What is Best for Your Mobile App: Native or Cross-Platform Development

Competition in the mobile app development market is fierce. It’s all about who is most useful, most entertaining, most player-friendly, and most relevant.

However, it’s also about the backend. What is the best way to develop a mobile app so that it works well on different platform frameworks? You have to decide if you’re going to go with native app development or cross-platform development. Each has its pros and cons, so let’s take a look.

Native Mobile App Development

Native development is when you create code for specific use on each platform. You will have a set of coding for Android, and another set for iOS. This takes time and it takes expertise, which means it is more expensive for the cross-platform development.

On the upside, if done correctly, your app will work perfectly on each platform. The user experience (UX) holds up well on Android and iOS.

Cross-Platform Frameworks

Cross-platform development means that your code is compatible with Android and iOS mobile devices. You only need to develop code once, which saves time and money, which makes it more cost-effective than native development.

The two main downsides are that the quality of the user experience may suffer, and you could increase the likelihood of bugs in the machine.

Furthermore, it’s likely that all cross-platform development will require some native coding so that it meets the potential native development quirks on the platform framework.

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How To Choose The Best One For You

It’s important that you don’t base your decision on the method’s popularity. Just because something is trendy doesn’t make it right. Instead, you need to consider the nature of the app, the features required, your timeline, and, obviously, your budget. For example, if your app meets a consistent long-term need, then you might consider native development for added quality and longevity. You won’t need to make changes often, so it works out to be more cost-effective to get the code right for each platform the first time.

If, however, your app meets a temporary need or will need to be tweaked regularly to reflect changes in demand, then cross-platform mobile development could be for you. The method’s flexibility means that you can indulge in a little creative experimentation. Although, you will need to be thorough in your testing to ensure that your creativity still enables the app to deliver on its promises.

Cross-Platform Development Frameworks

There are several cross-platform frameworks available, which can be split into three categories: WebView-based, Native Widget-based, and Custom Widget-based.

Let’s take a closer look.

1) WebView-based

The two most commonly used WebView frameworks include PhoneGap and Apache Cordova. They allow CSS, HTML, and JavaScript. As technology does, WebView-based frameworks have improved over time; however, they’re still behind native widgets in terms of performance.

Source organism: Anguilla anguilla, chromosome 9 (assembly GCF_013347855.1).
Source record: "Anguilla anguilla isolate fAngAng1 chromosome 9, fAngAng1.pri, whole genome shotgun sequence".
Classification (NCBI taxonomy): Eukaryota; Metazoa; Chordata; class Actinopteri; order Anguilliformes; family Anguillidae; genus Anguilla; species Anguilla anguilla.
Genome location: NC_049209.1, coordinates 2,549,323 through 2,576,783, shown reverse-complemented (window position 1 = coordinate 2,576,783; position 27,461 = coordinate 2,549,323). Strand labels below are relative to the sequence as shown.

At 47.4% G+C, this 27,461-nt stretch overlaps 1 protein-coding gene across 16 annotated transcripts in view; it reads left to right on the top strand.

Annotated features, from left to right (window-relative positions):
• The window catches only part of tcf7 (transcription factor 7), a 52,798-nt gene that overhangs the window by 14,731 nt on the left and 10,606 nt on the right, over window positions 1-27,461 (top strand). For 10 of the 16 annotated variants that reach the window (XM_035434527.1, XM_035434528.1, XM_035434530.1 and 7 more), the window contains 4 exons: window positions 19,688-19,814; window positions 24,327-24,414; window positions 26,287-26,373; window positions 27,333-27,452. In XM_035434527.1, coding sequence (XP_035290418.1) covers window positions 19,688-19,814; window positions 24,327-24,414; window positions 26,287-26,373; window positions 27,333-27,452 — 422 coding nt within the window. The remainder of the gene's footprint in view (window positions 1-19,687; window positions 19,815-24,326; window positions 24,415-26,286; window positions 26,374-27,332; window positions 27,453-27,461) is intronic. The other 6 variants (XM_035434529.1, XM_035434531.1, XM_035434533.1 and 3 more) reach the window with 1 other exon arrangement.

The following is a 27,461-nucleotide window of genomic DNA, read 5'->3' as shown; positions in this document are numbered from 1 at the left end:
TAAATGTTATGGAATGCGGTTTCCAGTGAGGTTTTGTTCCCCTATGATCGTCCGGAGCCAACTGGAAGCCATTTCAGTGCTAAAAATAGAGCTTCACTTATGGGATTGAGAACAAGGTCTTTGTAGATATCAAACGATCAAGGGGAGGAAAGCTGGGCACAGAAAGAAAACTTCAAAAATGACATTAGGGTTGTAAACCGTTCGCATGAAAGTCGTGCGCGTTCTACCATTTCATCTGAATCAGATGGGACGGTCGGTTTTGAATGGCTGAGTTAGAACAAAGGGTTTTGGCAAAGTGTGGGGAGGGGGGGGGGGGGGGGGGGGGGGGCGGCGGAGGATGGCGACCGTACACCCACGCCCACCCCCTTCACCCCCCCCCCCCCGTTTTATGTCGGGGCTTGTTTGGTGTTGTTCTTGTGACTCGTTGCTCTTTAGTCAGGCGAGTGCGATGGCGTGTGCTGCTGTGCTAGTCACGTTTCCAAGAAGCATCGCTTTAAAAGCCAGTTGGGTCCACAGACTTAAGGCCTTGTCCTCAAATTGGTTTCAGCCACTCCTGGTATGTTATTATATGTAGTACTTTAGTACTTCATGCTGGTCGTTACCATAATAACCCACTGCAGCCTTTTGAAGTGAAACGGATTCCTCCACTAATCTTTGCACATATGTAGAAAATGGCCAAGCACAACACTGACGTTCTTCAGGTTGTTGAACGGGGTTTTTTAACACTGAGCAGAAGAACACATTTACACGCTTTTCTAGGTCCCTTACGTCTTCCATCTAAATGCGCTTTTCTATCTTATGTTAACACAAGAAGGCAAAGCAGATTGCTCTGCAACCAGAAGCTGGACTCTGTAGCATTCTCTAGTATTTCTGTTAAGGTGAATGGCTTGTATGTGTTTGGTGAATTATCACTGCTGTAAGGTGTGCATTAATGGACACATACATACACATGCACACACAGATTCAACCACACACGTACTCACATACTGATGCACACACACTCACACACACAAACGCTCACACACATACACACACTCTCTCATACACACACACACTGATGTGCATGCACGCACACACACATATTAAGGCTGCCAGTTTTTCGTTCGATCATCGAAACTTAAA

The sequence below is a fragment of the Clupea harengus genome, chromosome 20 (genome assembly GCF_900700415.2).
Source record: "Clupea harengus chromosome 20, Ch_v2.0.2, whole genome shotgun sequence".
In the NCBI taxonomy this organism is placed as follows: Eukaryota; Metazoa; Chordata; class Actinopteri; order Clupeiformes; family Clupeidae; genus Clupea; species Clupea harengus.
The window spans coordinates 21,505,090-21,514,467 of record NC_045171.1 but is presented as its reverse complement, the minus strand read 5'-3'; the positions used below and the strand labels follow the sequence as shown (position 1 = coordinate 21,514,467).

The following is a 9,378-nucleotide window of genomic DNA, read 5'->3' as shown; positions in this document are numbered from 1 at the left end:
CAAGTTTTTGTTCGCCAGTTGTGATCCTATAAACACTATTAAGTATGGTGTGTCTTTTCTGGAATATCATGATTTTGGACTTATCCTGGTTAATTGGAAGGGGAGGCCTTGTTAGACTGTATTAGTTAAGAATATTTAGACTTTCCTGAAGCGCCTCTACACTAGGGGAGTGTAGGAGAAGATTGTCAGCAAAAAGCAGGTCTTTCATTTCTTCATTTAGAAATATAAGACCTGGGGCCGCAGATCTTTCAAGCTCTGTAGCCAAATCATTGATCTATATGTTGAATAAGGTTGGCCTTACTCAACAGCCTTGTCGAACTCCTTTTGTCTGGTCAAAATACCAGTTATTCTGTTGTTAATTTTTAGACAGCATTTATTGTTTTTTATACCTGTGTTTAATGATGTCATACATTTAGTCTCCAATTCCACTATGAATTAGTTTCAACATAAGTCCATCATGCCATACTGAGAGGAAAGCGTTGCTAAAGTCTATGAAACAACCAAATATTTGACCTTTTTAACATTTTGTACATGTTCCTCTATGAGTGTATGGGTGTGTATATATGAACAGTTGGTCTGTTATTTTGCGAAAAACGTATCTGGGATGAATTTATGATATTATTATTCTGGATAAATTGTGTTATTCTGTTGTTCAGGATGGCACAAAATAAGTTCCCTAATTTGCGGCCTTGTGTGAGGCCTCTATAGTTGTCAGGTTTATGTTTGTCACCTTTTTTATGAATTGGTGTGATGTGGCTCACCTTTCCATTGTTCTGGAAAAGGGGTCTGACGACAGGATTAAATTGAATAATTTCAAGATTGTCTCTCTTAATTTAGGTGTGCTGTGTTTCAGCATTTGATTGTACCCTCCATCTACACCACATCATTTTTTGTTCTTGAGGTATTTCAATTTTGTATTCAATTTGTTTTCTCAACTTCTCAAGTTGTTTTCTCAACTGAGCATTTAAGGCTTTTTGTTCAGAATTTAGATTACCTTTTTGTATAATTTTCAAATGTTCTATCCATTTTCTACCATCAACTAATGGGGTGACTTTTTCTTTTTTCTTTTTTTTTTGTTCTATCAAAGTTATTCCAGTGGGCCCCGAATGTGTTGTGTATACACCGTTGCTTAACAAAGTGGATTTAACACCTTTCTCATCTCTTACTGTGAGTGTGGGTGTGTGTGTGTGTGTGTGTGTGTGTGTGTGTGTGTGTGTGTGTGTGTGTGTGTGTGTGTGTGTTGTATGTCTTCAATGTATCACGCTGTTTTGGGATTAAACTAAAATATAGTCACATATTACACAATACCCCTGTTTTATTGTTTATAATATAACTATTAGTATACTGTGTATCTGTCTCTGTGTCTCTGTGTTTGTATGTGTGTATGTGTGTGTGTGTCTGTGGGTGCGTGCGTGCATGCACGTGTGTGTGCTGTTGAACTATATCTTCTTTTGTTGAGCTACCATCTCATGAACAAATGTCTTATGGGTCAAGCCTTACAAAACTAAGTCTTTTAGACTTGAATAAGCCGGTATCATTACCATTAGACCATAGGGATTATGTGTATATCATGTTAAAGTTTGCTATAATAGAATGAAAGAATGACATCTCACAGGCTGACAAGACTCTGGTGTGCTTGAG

2) Native widget-based

Native widget-based frameworks use JavaScript and JavaScript syntax extension (JSX), which in turn uses components to map platform-specific widgets. The method is not without its faults, for example, it doesn’t perform particularly well with animations.

One of the best native widget-based frameworks in the business is React Native.

3) Custom widget-based

Flutter is one of the best custom widget-based frameworks available. It’s still very new, but developers expect it to be a game changer in the mobile app development industry. Part of that reasoning is based on the ease with which developers can create dazzling mobile apps for Android and iOS. Furthermore, it drastically cuts development time and works beautifully when creating apps that rely heavily on motion and animation.

Flutter saves time, money and improves productivity by using only one codebase that works on iOS and Android. The manner in which widgets are rendered allows developers to quickly create customized apps simply by using the same language that was used to build Flutter; i.e., C, C++, Dart, and Skia.

Towards the end of June 2018, Flutter made Flutter Release Preview 1 available to app makers. Now we’ll see if it’s addressed some shortcomings; for example, adding features like inline WebViews and inline Maps.

Final Thoughts On Mobile App Development

Obviously, one article is not enough to fully explore the options available to mobile app developers. What we hope is that we’ve provided an introduction to the topic and given you some food for thought before you launch in any particular direction without sufficient information to make an informed decision.

In the final reckoning, it looks very much as if WebView-based frameworks are heading the way of the dodo. If you really want to compete in the market, you should turn your attention to a native widget-based framework, such as React Native, and custom widget-based frameworks, particularly Flutter.